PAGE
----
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Syrian Refugee Crisis: Asylum

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Madeline Kennedy

on 29 March 2015

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Transcript of Syrian Refugee Crisis: Asylum

Syrian Refugee Crisis: Asylum
Background on Refugees and Asylum
Syrian Conflict
International Laws around Asylum and Refugees
Issues Surrounding Asylum
Syrian Crisis: Issues Faced and Possible Solutions
Specific Recommendations
Refugee: “refugees are, in essence, persons whose basic needs are unprotected by their country of origin, who have no remaining recourse other than to seek international restitution of their needs, and who are so situated that international assistance is possible” (Shaknove 1985).

Asylum seeker: essentially refugees whose claims for refugee status have not yet been determined.
Background on Refugees and Asylum
International Laws around Asylum and Refugees

Asylum providers face many burdens and
maintaining sovereign right to control admission of asylum is crucial.
Burdens reflected through the:
Issues Surrounding Asylum
Syrian Religious Groups
Christians, Sunni’s, Alawites
Assad Regime
War with Israel
Lebanese Civil War
Civil War in Syria
ISIS, ISIL, and the Islamic State

The Syrian Crisis: Issues Faced and Possible Solutions
Syrian Conflict
1951 UNHCR

“A refugee is someone who: has a well-founded fear of persecution because of his / her race, religion, nationality, membership in a particular social group or political opinion. Is outside his/her country of origin, and is unable or unwilling to avail his/ her self of the protection of threat country or to return there for fear of persecution.”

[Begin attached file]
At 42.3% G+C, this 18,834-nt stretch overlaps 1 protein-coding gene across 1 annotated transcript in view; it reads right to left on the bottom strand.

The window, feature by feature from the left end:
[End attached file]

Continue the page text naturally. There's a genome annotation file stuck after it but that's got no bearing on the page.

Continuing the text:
1967 Protocol
Removal of the time and geographical restraints on the 1951 Conventions
OAU 1969
Organization for African Unity Introduced addition to the definition of refugee.
A refugee is someone who was compelled to leave their Country of origin because of “external aggression, occupation, foreign domination or events seriously disturbing public order in either part or the whole of his country of origin or nationality”.

It drops the need to be fearful of direct prosecutions.
Members of OAU
Algeria, Angola, Benin, Botswana, Burkina Faso, Burundi, Cameroon, Cape Verde, Central African Republic, Chad, Congo, Cote d’Ivoire, Democratic Republic of the Congo, Egypt, Equatorial Guinea, Ethiopia, Gabon, Gambia, Ghana, Guinea, Guinea Bissau, Kenya, Lesotho, Liberia, Libyan Arab Jamahiriya, Malawi, Mali, Mauritania, Morocco, Mozambique, Niger, Nigeria, Rwanda, Senegal, Seychelles, Sierra Leone, South Africa, Sudan, Swaziland, Tanzania, Togo, Tunisia, Uganda, Zambia and Zimbabwe
1984 The Cartagena Declaration
A Refugee is someone who has fled their country “because their lives, safety or freedom have been threatened by generalized violence, foreign aggression, internal conflicts, massive violation of human rights or other circumstances which have seriously disturbed public order”.

Not legally binding but has been adopted by many countries in national definitions.
Countries that provide asylum do it often, because of:
1. moral pressure (Internationally and internally)